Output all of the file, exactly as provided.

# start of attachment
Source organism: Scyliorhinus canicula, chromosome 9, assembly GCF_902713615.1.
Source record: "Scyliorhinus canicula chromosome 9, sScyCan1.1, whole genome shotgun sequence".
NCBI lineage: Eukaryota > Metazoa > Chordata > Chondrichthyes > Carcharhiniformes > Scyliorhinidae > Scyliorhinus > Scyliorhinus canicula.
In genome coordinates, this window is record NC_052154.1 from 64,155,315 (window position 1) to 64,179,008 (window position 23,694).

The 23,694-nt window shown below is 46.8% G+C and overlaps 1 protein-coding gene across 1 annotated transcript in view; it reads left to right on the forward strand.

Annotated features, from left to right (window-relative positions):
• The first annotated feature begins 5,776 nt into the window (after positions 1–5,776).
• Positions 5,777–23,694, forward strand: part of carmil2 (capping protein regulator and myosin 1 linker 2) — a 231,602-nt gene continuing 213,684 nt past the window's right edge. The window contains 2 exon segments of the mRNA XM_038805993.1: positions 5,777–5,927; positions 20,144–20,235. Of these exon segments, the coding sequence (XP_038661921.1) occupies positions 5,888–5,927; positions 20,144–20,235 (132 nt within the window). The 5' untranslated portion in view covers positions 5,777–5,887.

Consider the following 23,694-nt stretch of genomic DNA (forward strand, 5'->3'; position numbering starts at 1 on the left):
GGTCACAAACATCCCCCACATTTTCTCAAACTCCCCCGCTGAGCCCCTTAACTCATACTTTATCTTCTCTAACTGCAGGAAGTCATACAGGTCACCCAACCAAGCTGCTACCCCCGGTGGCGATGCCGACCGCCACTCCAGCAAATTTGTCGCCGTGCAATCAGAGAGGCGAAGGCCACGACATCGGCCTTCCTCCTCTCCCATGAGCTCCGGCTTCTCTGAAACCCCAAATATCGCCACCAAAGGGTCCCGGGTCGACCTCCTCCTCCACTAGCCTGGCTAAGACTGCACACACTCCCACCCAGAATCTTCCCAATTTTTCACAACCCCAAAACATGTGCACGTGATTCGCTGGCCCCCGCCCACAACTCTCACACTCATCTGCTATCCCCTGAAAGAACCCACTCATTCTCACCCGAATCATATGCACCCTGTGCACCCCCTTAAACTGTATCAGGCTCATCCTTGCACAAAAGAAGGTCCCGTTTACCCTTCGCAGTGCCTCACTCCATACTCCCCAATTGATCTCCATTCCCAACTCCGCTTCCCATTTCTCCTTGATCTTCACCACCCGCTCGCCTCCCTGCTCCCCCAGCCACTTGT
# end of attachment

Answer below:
Source organism: Scyliorhinus canicula, chromosome 9, assembly GCF_902713615.1.
Source record: "Scyliorhinus canicula chromosome 9, sScyCan1.1, whole genome shotgun sequence".
NCBI lineage: Eukaryota > Metazoa > Chordata > Chondrichthyes > Carcharhiniformes > Scyliorhinidae > Scyliorhinus > Scyliorhinus canicula.
In genome coordinates, this window is record NC_052154.1 from 64,155,315 (window position 1) to 64,179,008 (window position 23,694).

The 23,694-nt window shown below is 46.8% G+C and overlaps 1 protein-coding gene across 1 annotated transcript in view; it reads left to right on the forward strand.

Annotated features, from left to right (window-relative positions):
• The first annotated feature begins 5,776 nt into the window (after positions 1–5,776).
• Positions 5,777–23,694, forward strand: part of carmil2 (capping protein regulator and myosin 1 linker 2) — a 231,602-nt gene continuing 213,684 nt past the window's right edge. The window contains 2 exon segments of the mRNA XM_038805993.1: positions 5,777–5,927; positions 20,144–20,235. Of these exon segments, the coding sequence (XP_038661921.1) occupies positions 5,888–5,927; positions 20,144–20,235 (132 nt within the window). The 5' untranslated portion in view covers positions 5,777–5,887.

Consider the following 23,694-nt stretch of genomic DNA (forward strand, 5'->3'; position numbering starts at 1 on the left):
GGTCACAAACATCCCCCACATTTTCTCAAACTCCCCCGCTGAGCCCCTTAACTCATACTTTATCTTCTCTAACTGCAGGAAGTCATACAGGTCACCCAACCAAGCTGCTACCCCCGGTGGCGATGCCGACCGCCACTCCAGCAAATTTGTCGCCGTGCAATCAGAGAGGCGAAGGCCACGACATCGGCCTTCCTCCTCTCCCATGAGCTCCGGCTTCTCTGAAACCCCAAATATCGCCACCAAAGGGTCCCGGGTCGACCTCCTCCTCCACTAGCCTGGCTAAGACTGCACACACTCCCACCCAGAATCTTCCCAATTTTTCACAACCCCAAAACATGTGCACGTGATTCGCTGGCCCCCGCCCACAACTCTCACACTCATCTGCTATCCCCTGAAAGAACCCACTCATTCTCACCCGAATCATATGCACCCTGTGCACCCCCTTAAACTGTATCAGGCTCATCCTTGCACAAAAGAAGGTCCCGTTTACCCTTCGCAGTGCCTCACTCCATACTCCCCAATTGATCTCCATTCCCAACTCCGCTTCCCATTTCTCCTTGATCTTCACCACCCGCTCGCCTCCCTGCTCCCCCAGCCACTTGT